Shemini 5778 (Leviticus 9:1-11:47)
Following Passover, we resume reading the regular series of Torah readings, which contain the inauguration of the mishkan, the Tabernacle. After months of fund-raising to acquire the funds needed to build the mishkan, and a complex construction process, Aaron and his sons remain sequestered in the mishkan for seven days to prepare for what lies ahead. Finally, the big day arrives, and Aaron, the high priest, offers up the sacrifices that God had commanded him to offer. At his side are his sons, who participate in the activities, as we reach the apex: “And blessed the people, and the glory of God appeared to all the people.”
The nation witnessed this and was deeply moved, but in the midst of this intense experience, tragedy strikes: Aaron’s two sons, Nadav and Avihu, had apparently entered the Holy of Holies and offered incense they had not been commanded to offer, after which a fire emanated from the offering and consumed them. Moses tries to console his brother, saying of God: “I will be sanctified through those near to Me.” Put differently, God treats the righteous consistently, and Aaron, for his part, remains silent: “And Aaron was silent.”
Throughout the generations, biblical commentators tried to understand not just how the two sons had sinned, but also what the root cause of their failure was. Dozens of explanations were offered: some say they had drunk too much alcohol, while others claimed they hadn’t consulted with each other or with their elders, their heads were uncovered, and so on.
Yet the Torah seemingly does not discuss the issue, and when Aaron is informed of what had happened, he takes no interest in the details. The text suffices with the laconic description, “and Aaron was silent”. How can we explain his silence? Was it the result of shock, or is there a lesson we can glean from it?
These questions remind me of a story involving my father, of blessed memory, and the Yeshurun Library in Jerusalem. He was the librarian, and often, he would help high school and university students with their papers. One day, a group of students from the Hebrew Gymnasium in Jerusalem arrived and asked for materials on the question of “Where was God during the Holocaust?”
My father, whose family had been nearly obliterated by the Nazis, told the students that we cannot understand God’s actions, and that there is no religious answer to the question of why God allowed the Holocaust to occur.
One daring Yeshiva student stepped up and said that he knew the answer, which he had heard from his rabbi during a lecture at the yeshiva. Before the student could complete the sentence, my father threw him out of the library, exclaiming that he would not allow anyone to justify his sisters’ murder.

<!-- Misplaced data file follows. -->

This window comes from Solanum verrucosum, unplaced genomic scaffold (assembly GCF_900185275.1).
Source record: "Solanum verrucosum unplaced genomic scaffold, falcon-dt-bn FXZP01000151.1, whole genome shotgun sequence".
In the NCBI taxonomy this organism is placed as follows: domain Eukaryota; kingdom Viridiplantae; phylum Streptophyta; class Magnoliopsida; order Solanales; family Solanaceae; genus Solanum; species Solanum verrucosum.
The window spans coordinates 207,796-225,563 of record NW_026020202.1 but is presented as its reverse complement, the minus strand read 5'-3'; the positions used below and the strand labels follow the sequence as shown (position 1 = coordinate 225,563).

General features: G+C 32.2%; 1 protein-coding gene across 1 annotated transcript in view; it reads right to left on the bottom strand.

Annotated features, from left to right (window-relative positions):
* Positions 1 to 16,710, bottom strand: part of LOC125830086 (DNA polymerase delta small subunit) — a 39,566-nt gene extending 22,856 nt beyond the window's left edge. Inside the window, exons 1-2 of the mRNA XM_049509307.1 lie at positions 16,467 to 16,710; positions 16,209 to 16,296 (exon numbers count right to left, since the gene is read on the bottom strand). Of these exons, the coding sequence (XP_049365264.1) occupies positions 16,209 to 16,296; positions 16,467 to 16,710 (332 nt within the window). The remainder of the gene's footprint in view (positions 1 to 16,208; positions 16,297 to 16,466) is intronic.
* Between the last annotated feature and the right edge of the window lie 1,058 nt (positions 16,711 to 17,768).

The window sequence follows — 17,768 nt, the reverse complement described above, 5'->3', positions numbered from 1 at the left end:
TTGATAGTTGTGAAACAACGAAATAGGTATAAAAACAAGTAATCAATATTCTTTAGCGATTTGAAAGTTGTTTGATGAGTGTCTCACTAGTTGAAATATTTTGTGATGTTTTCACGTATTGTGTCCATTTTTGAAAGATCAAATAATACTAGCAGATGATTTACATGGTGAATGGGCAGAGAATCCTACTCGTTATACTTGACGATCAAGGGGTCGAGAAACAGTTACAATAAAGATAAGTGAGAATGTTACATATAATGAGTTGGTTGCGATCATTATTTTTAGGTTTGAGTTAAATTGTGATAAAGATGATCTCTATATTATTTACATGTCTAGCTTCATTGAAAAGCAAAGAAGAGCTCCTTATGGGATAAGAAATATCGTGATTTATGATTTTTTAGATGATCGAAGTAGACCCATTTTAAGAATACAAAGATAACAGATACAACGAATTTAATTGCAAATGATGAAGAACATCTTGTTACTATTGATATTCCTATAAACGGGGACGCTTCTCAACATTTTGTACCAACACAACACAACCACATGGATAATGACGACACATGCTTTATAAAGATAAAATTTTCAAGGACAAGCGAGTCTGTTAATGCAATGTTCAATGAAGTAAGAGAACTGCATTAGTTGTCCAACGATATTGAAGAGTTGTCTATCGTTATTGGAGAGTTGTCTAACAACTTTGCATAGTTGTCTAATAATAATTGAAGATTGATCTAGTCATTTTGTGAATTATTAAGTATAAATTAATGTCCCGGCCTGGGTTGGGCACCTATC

The next day, when my father returned to open the library, the yeshiva student stood at the door. He was ashamed, despondent, and barefoot, and he looked like someone who had just been excommunicated. He had arrived to ask my father for forgiveness, and told him that after he had been expelled from the library, he felt very unsettled and decided to return to the rabbi who had given the lecture.
The student told him what had happened in the library, and the rabbi responded that it would be best for the student to ask for my father’s forgiveness. The student then asked the rabbi why he needed to apologize – after all, he had simply quoted the rabbi.
The rabbi answered that presuming to understand why God does something is vastly different from wondering what can and should be learned from the event. If, for instance, we come across an individual who had not adhered to safety regulations, and had died in an accident as a result, we can infer that we need to drive safely. But we must not assume that this was the reason God had condemned that person to die.
These are two separate planes, like two parallel lines that never meet. This is true for the Holocaust, as it is true for any other event. We can choose what we learn from the event, but the reasons behind the event lie on an entirely separate plane, which we simply cannot fathom.
When we read about Nadav and Avihu, we can try to explain why they did what they did, but none of this can give us a deeper and candid explanation of why God allowed this event to occur. Ultimately, we cannot understand why these two sons were fated to die. And this is why Aaron was silent.
In this season of Holocaust Memorial Day, now is the time to listen, to hear and to learn. We do all of this out of humility, not as those who purport to know the ways of God, but rather as those who know how to remain silent. May we also know how to chart a path to goodliness and kindness that will ensure a better future for our people and the entire world, beginning with this silence.
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